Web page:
Take the 2-minute tour ×
TeX - LaTeX Stack Exchange is a question and answer site for users of TeX, LaTeX, ConTeXt, and related typesetting systems. It's 100% free, no registration required.

Could someone please explain what is the role of %&latex which is put in a source LaTeX file before \begin{document} command?

share|improve this question
    
@egreg Maybe you could point to some on-line material concerning the issue? –  Mad Hatter Feb 18 at 11:33
1  

2 Answers 2

up vote 29 down vote accepted

In olden times, TeX came in two incarnations: initex and virtex. The first binary was used to create formats such as Plain and LaTeX, the second one was used for typesetting documents after loading one of the available formats.

So one had to do

initex lplain

and save the created file lplain.fmt in some suitable directory; from then on, it was possible to typeset a document with

virtex '&lplain' file

Of course many users or system administrators defined aliases, so that one could simply call

latex file

During the years several tricks for easing the choice of formats were devised. For instance, some systems made a memory dump of initex instead of doing \dump, so the dump could be turned into an executable, so speeding up the start of the run.

Another trick was to allow TeX to parse the first line of the first input file, so if the file was

%&latex
\documentclass{article}
\begin{document}
The Mad Hatter and the White Hare.
\end{document}

a simple call

tex file

would have been equivalent to tex '&latex' file. Yes, in more recent times, instead of virtex the executable was being called tex and the format for LaTeX was being created with initex latex.ltx, so the format produced was latex.fmt.

This “first line parsing” is available also with current TeX distributions. I'm not sure what's the status of MiKTeX (what I know is that it allows more options to be specified).

The TeX Live distribution uses a different strategy; when a format is created (using the script mktexfmt-sys), say for pdflatex, a symbolic link

pdftex -> pdflatex

is created in the binary directory; this is what I have on my system:

lrwxr-xr-x  1 root  wheel  6 Apr 20  2013 /usr/texbin/pdflatex@ -> pdftex

This makes pdflatex into an “executable”, but pdftex is actually run; the program has the ability of knowing what name it has been called with, and do the appropriate action when loading the format.

So, what happens if you have the file above and run the command line

pdflatex file

without any other option? The “first line parsing” is active, so this overrides the format choice based on the calling name and the latex format is chosen, which produces its output in DVI format rather than PDF.

So, the best thing is not to use the first line in that format. It's confusing, at the least.

You can look at the documentation of TeX Live, for more information:

http://texdoc.net./texmf/doc/texlive/texlive-en/texlive-en.pdf

discovering that the option is not even described. The man page for pdftex has

-parse-first-line
If the first line of the main input file begins with %& parse it to look for a dump name or a -translate-file option.

-no-parse-first-line
Disable parsing of the first line of the main input file.

[...]

-translate-file tcxname
Use the tcxname translation table to set the mapping of input characters and remapping of output characters. This feature can be useful if you have a personal special format and don't want to bother with creating aliases or symbolic links.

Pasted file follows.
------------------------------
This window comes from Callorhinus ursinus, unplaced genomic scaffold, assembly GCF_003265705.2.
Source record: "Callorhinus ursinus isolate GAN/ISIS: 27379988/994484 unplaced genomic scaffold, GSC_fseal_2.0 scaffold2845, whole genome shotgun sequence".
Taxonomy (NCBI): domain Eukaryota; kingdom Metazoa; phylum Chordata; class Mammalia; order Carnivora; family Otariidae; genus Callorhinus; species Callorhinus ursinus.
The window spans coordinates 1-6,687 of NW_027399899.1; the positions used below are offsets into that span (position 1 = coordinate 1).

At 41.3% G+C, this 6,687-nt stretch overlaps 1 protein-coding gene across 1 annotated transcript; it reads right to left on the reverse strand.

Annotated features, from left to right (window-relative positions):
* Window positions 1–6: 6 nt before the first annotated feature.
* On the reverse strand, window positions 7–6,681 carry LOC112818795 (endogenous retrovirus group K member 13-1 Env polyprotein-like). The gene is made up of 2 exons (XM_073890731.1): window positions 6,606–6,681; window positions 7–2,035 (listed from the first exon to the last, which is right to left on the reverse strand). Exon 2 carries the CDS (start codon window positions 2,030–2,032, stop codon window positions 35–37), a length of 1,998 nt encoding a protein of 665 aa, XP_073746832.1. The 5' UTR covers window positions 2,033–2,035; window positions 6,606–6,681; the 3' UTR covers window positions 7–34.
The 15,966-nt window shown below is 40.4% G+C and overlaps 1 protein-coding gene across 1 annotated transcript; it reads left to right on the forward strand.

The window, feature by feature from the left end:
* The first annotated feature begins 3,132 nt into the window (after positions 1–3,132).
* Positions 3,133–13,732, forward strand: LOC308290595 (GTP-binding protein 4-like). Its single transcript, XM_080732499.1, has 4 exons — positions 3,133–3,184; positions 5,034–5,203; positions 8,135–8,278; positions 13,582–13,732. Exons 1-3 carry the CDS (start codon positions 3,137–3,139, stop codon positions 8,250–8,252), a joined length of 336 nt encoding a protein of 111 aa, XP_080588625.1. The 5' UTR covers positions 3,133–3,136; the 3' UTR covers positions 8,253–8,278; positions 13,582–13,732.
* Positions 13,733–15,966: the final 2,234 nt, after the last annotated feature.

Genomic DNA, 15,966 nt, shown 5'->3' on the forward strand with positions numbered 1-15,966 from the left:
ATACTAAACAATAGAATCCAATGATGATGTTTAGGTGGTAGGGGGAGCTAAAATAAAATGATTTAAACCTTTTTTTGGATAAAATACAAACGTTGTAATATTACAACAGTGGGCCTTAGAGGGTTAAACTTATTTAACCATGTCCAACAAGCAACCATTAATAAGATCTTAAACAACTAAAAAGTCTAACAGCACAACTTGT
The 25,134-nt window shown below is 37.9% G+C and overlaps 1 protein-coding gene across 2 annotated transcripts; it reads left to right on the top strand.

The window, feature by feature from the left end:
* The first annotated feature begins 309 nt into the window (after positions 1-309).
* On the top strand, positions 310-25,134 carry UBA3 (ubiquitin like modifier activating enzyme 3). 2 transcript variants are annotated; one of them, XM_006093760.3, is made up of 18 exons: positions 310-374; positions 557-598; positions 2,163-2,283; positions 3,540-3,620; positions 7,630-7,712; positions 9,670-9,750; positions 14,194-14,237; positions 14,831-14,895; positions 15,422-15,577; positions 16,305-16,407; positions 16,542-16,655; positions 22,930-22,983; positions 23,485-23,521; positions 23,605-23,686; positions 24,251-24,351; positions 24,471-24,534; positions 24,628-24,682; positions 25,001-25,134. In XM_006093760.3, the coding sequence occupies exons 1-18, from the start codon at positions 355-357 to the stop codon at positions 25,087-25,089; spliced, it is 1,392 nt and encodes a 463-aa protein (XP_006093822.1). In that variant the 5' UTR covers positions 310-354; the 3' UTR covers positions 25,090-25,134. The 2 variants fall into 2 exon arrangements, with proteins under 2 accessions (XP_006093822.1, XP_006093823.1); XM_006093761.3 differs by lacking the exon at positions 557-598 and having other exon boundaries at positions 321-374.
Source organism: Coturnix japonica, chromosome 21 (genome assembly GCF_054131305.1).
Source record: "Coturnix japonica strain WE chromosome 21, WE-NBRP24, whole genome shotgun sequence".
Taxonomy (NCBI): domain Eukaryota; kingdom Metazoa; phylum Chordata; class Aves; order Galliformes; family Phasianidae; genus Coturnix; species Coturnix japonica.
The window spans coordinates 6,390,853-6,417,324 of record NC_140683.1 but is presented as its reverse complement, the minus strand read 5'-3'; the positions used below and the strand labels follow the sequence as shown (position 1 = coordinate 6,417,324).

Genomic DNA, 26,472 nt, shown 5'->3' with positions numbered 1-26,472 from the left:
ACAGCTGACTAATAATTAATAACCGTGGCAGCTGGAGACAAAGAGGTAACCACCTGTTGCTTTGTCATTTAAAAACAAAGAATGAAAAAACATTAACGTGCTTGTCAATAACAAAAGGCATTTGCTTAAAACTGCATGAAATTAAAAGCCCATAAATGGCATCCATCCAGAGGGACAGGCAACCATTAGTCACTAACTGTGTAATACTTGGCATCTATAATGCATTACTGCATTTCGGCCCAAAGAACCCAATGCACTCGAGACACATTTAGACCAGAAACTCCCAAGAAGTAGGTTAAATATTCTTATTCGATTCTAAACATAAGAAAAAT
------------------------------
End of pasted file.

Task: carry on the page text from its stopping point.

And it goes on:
The TeX Live manual talks a bit about TCX files that are, however, a relic of the past, mainly.

The feature can be turned off at run time by calling

pdftex -no-parse-first-line

(any symbolic link pointing to pdftex can be used). Note that the feature is turned off by default when using tex (that is, the original Knuth TeX, not able to produce PDF output). The relevant settings in the standard texmf.cnf file are

% Allow TeX, and MF to parse the first line of an input file for
% the %&format construct.
parse_first_line = t

% But don't parse the first line if invoked as "tex", since we want that
% to remain Knuth-compatible.  The src_specials and
% file_line_error_style settings, as well as the options -enctex,
% -mltex, -8bit, etc., also affect this, but they are all off by default.
parse_first_line.tex = f
parse_first_line.initex = f

If you add

parse_first_line = f

to the top level texmf.cnf file, that is

/usr/local/texlive/2013/texmf.cnf

for the 2013 release, you turn off the feature for all binaries.

share|improve this answer
    
miktex-pdftex has --parse-first-line and --dont-parse-first-line argument to verify or not read %& respectively –  texenthusiast Feb 18 at 13:46
    
off-topic: surprising why texdoc.net link shows 2012 guide rather than texdoc texlive –  texenthusiast Feb 18 at 13:50
    
Also running pdftex on a file with pdftex "\input" filename.tex disables first line parsing. AUCTeX does so, it should be remembered when compiling with C-c C-c. –  giordano Feb 18 at 14:06
    
@giordano Yes; only a letter makes TeX loading a file (and do the parsing of the first line); a command will immediately start TeXing. –  egreg Feb 18 at 14:11

It makes pdflatex compile a DVI output. If you want to produce a PDF, just do one of the following:

  • Change it to %&pdflatex
  • Run pdflatex -no-parse-first-line
  • Remove it.
share|improve this answer
    
One more question -- the command can take arguments, for example: %&latex --translate-file=cp1250t1. What is their role? –  Mad Hatter Feb 18 at 11:38
1  
I think that argument is used to specify text encoding outside the document. That way, documents self-specify their encoding and do not need to use the inputenc package (which may produce some conflicts). –  Majoko Feb 18 at 11:51

Your Answer

 
discard

By posting your answer, you agree to the privacy policy and terms of service.

Not the answer you're looking for? Browse other questions tagged or ask your own question.